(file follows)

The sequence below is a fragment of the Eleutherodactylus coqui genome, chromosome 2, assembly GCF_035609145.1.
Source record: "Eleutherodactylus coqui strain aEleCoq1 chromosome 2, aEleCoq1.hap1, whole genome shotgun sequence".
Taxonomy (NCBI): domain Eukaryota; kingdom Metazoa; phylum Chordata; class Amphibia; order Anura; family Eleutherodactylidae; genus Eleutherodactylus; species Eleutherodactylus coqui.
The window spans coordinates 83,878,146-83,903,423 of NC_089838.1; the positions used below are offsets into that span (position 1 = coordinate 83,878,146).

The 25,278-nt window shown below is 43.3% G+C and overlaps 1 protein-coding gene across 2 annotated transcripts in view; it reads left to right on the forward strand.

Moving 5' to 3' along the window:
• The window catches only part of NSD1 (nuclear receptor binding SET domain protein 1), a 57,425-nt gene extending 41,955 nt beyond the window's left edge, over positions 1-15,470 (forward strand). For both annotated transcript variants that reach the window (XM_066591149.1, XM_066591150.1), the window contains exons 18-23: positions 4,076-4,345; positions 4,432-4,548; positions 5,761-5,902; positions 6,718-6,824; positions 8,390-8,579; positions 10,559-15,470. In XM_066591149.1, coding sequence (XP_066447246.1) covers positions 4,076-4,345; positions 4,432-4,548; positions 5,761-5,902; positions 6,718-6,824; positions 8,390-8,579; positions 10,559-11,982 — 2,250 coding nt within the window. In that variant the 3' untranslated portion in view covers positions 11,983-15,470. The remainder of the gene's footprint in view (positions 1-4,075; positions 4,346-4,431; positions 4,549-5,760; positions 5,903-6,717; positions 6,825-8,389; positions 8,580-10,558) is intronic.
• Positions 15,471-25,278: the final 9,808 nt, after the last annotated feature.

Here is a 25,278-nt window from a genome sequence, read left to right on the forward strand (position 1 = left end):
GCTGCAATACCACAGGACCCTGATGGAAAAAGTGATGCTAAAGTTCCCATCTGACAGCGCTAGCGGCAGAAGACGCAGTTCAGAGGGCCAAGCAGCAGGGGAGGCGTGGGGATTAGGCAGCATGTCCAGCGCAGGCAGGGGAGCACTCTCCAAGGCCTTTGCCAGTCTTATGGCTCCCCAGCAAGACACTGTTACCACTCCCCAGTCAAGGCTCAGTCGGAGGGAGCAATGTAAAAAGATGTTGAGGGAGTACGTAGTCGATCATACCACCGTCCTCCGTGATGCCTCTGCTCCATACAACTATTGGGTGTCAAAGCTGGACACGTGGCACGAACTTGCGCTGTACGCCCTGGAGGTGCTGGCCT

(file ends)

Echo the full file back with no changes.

The sequence below is a fragment of the Eleutherodactylus coqui genome, chromosome 2, assembly GCF_035609145.1.
Source record: "Eleutherodactylus coqui strain aEleCoq1 chromosome 2, aEleCoq1.hap1, whole genome shotgun sequence".
Taxonomy (NCBI): domain Eukaryota; kingdom Metazoa; phylum Chordata; class Amphibia; order Anura; family Eleutherodactylidae; genus Eleutherodactylus; species Eleutherodactylus coqui.
The window spans coordinates 83,878,146-83,903,423 of NC_089838.1; the positions used below are offsets into that span (position 1 = coordinate 83,878,146).

The 25,278-nt window shown below is 43.3% G+C and overlaps 1 protein-coding gene across 2 annotated transcripts in view; it reads left to right on the forward strand.

Moving 5' to 3' along the window:
• The window catches only part of NSD1 (nuclear receptor binding SET domain protein 1), a 57,425-nt gene extending 41,955 nt beyond the window's left edge, over positions 1-15,470 (forward strand). For both annotated transcript variants that reach the window (XM_066591149.1, XM_066591150.1), the window contains exons 18-23: positions 4,076-4,345; positions 4,432-4,548; positions 5,761-5,902; positions 6,718-6,824; positions 8,390-8,579; positions 10,559-15,470. In XM_066591149.1, coding sequence (XP_066447246.1) covers positions 4,076-4,345; positions 4,432-4,548; positions 5,761-5,902; positions 6,718-6,824; positions 8,390-8,579; positions 10,559-11,982 — 2,250 coding nt within the window. In that variant the 3' untranslated portion in view covers positions 11,983-15,470. The remainder of the gene's footprint in view (positions 1-4,075; positions 4,346-4,431; positions 4,549-5,760; positions 5,903-6,717; positions 6,825-8,389; positions 8,580-10,558) is intronic.
• Positions 15,471-25,278: the final 9,808 nt, after the last annotated feature.

Here is a 25,278-nt window from a genome sequence, read left to right on the forward strand (position 1 = left end):
GCTGCAATACCACAGGACCCTGATGGAAAAAGTGATGCTAAAGTTCCCATCTGACAGCGCTAGCGGCAGAAGACGCAGTTCAGAGGGCCAAGCAGCAGGGGAGGCGTGGGGATTAGGCAGCATGTCCAGCGCAGGCAGGGGAGCACTCTCCAAGGCCTTTGCCAGTCTTATGGCTCCCCAGCAAGACACTGTTACCACTCCCCAGTCAAGGCTCAGTCGGAGGGAGCAATGTAAAAAGATGTTGAGGGAGTACGTAGTCGATCATACCACCGTCCTCCGTGATGCCTCTGCTCCATACAACTATTGGGTGTCAAAGCTGGACACGTGGCACGAACTTGCGCTGTACGCCCTGGAGGTGCTGGCCT